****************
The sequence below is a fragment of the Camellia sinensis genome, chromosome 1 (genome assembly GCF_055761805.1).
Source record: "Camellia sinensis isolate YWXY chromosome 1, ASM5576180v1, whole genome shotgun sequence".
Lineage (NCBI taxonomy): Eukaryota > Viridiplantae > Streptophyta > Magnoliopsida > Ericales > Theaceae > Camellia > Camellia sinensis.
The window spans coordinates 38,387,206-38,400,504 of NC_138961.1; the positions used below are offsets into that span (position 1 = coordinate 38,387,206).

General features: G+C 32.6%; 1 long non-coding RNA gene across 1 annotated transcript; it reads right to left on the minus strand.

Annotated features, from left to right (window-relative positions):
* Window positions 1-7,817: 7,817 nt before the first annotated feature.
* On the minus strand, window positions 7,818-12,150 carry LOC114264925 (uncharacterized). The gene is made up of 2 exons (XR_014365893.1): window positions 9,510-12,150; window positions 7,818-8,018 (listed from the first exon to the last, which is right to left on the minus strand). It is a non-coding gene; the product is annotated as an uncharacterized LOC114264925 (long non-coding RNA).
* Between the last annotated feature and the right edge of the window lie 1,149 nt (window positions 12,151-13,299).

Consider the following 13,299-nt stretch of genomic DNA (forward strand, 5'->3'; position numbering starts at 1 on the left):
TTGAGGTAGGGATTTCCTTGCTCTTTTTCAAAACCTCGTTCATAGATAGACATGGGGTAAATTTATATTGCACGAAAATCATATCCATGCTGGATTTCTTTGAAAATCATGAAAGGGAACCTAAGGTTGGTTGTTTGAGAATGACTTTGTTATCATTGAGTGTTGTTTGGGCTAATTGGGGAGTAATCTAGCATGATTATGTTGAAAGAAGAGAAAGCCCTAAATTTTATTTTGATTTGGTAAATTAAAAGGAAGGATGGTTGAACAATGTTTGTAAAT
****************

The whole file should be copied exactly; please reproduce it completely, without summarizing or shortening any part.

The sequence below is a fragment of the Camellia sinensis genome, chromosome 1 (genome assembly GCF_055761805.1).
Source record: "Camellia sinensis isolate YWXY chromosome 1, ASM5576180v1, whole genome shotgun sequence".
Lineage (NCBI taxonomy): Eukaryota > Viridiplantae > Streptophyta > Magnoliopsida > Ericales > Theaceae > Camellia > Camellia sinensis.
The window spans coordinates 38,387,206-38,400,504 of NC_138961.1; the positions used below are offsets into that span (position 1 = coordinate 38,387,206).

General features: G+C 32.6%; 1 long non-coding RNA gene across 1 annotated transcript; it reads right to left on the minus strand.

Annotated features, from left to right (window-relative positions):
* Window positions 1-7,817: 7,817 nt before the first annotated feature.
* On the minus strand, window positions 7,818-12,150 carry LOC114264925 (uncharacterized). The gene is made up of 2 exons (XR_014365893.1): window positions 9,510-12,150; window positions 7,818-8,018 (listed from the first exon to the last, which is right to left on the minus strand). It is a non-coding gene; the product is annotated as an uncharacterized LOC114264925 (long non-coding RNA).
* Between the last annotated feature and the right edge of the window lie 1,149 nt (window positions 12,151-13,299).

Consider the following 13,299-nt stretch of genomic DNA (forward strand, 5'->3'; position numbering starts at 1 on the left):
TTGAGGTAGGGATTTCCTTGCTCTTTTTCAAAACCTCGTTCATAGATAGACATGGGGTAAATTTATATTGCACGAAAATCATATCCATGCTGGATTTCTTTGAAAATCATGAAAGGGAACCTAAGGTTGGTTGTTTGAGAATGACTTTGTTATCATTGAGTGTTGTTTGGGCTAATTGGGGAGTAATCTAGCATGATTATGTTGAAAGAAGAGAAAGCCCTAAATTTTATTTTGATTTGGTAAATTAAAAGGAAGGATGGTTGAACAATGTTTGTAAAT